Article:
New America Media, Video, Text: Viji Sundaram / Video: Min Lee, Posted: Sep 22, 2011
SAN FRANCISCO – The day after the U.S. Census released new data showing that one in four California children lived in poverty, a group of young reporters screened a series of videos examining what it’s like to grow up poor in the Bay Area.
A college dropout with no one to turn to candidly discusses what it means to live out of the storage container she rents.
A young mother looks through the eyes of her 17-month-old son to show what it’s like to live in a housing project in Bayview-Hunters Point.
A teen girl describes her life after her father and brother were deported.
The son of Chinese immigrants considers what it means to grow up in the Tenderloin.
A young Filipina woman talks about the disarray in her family after her partner goes to jail.
A Latina mom living in East Palo Alto describes her struggle to make sure her children eat healthy and don’t go to bed hungry.
Residents of Richmond narrate a slideshow of the liquor stores, trash and toxic sites in their city.
A young white homeless man in the Mission describes the benefits of living “off the park.”
These voices, featured in eight videos and slideshows produced by youth reporters at New America Media and its publications, Silicon Valley De-Bug and Richmond Pulse, document some of the real-life stories behind the epidemic of poverty in the state. They were screened Sept. 14 at the World Affairs Council before a packed room of reporters and health care advocates at a forum for ethnic media, sponsored by the Lucile Packard Foundation for Children’s Health.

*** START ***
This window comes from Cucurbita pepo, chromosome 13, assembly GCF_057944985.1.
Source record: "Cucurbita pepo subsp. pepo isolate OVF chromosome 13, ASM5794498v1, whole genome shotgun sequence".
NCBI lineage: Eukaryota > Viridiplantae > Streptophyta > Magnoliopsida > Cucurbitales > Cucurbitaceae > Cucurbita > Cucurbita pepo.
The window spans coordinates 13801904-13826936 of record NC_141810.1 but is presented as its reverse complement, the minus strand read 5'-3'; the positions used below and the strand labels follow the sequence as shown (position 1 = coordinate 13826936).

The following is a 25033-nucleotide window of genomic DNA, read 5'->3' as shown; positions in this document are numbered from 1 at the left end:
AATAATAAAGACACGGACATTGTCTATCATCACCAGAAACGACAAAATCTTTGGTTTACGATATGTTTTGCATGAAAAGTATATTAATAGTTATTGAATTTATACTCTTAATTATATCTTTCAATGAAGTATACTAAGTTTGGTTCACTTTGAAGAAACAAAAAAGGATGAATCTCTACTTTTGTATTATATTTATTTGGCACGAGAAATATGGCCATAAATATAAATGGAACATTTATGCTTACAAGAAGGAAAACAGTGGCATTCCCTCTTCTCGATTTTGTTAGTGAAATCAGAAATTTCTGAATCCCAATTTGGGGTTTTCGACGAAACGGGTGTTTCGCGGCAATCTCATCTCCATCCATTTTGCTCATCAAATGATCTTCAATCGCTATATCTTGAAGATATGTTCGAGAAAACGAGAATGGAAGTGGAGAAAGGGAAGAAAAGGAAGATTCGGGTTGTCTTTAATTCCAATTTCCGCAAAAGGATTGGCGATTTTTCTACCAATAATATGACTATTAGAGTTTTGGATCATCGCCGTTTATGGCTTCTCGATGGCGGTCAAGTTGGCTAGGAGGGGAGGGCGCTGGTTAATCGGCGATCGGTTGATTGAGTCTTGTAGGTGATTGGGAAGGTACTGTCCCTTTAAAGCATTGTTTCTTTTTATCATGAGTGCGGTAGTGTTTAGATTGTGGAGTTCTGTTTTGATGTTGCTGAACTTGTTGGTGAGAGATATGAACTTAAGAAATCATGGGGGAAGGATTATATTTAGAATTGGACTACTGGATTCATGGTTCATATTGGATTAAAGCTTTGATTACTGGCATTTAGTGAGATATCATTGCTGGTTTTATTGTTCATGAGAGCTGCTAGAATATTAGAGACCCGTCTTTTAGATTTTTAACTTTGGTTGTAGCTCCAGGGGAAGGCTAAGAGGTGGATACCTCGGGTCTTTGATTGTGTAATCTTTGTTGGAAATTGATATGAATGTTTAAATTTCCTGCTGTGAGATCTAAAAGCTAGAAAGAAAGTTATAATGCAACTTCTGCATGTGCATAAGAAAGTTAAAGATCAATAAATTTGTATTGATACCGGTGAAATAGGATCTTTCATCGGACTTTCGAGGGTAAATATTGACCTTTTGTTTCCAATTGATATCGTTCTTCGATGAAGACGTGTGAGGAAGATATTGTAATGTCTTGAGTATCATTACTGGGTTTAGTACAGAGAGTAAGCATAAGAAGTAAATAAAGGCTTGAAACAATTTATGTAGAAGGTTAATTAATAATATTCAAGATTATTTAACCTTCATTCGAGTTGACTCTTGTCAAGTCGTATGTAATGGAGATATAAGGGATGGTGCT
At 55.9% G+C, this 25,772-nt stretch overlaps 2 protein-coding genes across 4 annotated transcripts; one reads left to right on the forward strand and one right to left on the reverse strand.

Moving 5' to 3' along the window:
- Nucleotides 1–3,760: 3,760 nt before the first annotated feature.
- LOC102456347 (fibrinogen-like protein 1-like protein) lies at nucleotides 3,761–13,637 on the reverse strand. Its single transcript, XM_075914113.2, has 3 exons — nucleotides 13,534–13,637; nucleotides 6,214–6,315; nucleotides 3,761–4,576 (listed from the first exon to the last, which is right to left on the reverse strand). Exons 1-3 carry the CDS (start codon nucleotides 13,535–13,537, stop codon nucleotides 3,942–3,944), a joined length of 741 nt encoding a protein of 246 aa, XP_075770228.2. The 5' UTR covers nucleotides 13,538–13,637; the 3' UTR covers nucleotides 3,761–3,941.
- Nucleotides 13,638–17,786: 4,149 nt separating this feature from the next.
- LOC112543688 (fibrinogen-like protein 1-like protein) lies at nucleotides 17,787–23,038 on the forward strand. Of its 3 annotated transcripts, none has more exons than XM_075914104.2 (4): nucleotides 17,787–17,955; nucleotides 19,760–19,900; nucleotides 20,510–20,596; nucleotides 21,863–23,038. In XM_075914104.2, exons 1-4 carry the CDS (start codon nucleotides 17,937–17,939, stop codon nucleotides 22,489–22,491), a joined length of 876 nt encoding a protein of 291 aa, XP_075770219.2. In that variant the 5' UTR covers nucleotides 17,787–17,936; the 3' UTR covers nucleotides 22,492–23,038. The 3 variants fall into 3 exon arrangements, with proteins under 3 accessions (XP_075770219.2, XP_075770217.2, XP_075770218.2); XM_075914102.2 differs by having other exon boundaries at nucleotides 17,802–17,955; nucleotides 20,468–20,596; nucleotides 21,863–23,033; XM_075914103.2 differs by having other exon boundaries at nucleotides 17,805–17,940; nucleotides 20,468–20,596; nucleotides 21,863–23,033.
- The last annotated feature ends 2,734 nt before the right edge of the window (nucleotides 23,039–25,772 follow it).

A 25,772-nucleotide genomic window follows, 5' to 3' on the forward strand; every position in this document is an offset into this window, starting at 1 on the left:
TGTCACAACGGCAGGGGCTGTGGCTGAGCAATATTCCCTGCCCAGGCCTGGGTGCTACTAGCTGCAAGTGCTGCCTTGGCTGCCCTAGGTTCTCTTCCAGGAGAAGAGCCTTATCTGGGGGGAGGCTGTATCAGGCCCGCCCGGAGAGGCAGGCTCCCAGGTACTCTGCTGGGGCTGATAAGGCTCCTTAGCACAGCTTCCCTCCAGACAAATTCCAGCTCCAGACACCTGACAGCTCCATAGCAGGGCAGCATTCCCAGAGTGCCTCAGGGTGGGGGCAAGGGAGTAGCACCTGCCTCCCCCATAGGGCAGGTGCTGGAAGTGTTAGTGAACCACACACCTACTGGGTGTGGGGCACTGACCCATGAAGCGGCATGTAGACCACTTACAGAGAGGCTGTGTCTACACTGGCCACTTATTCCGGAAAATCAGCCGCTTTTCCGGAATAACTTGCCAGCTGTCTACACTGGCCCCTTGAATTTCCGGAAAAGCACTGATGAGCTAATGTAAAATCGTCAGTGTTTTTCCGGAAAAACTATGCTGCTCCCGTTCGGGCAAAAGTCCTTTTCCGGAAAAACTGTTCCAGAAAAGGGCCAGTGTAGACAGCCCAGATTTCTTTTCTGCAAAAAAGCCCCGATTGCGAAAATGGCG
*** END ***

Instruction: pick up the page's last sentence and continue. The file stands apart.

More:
“When people are invisible and don’t have a platform, their stories need to be told,” observed New America Media executive director Sandy Close, noting that “this is the way we get people to care.”
U.S. Census data indicates that more than 6 million people in California, 2 million of them children, lived in poverty last year.
Nearly one-third of the state’s African-American children live in poverty, compared to one-tenth of the state’s Caucasian children, according to Kidsdata, a comprehensive website that tracks hundreds of indicators on the health and wellbeing of children in California, said Andy Krackov, assistant vice president of program and partnerships with the foundation. The website, which currently has about 10 million data points, was launched nearly seven years ago to raise awareness of children’s issues.
The grim statistics reflect a state still suffering from the worst recession since the Great Depression: Nearly half of all kids in California qualify for free or reduced school lunches, according to Kidsdata, and the figure jumps to as much as two-thirds in Southern California counties San Bernardino and Los Angeles.
“Poverty can affect children in so many ways, impacting on their weight, academic performance and health,” said Krackov.
The young videographers – Sean Shavers, Valerie Klinker, Josue Rojas, Jean Melesaine, Justin Li, Ann Bassette, Nancy Ybarra, Karina Guadalupe and Donny Lumpkins – then took the podium and fielded questions from the audience. At least three of them acknowledged that they had drawn material for their videos from their own families.
“I put myself out there ’cause I am not ashamed of being poor,” said Klinker.
“The woman (who lives in a storage container) is my sister,” said Shavers, adding: “A lot of people don’t know what young people (out there) are going through.”
The mulimedia project “Growing Up Poor in the Bay Area” is presented by New America Media and the Lucile Packard Foundation for Children’s Health.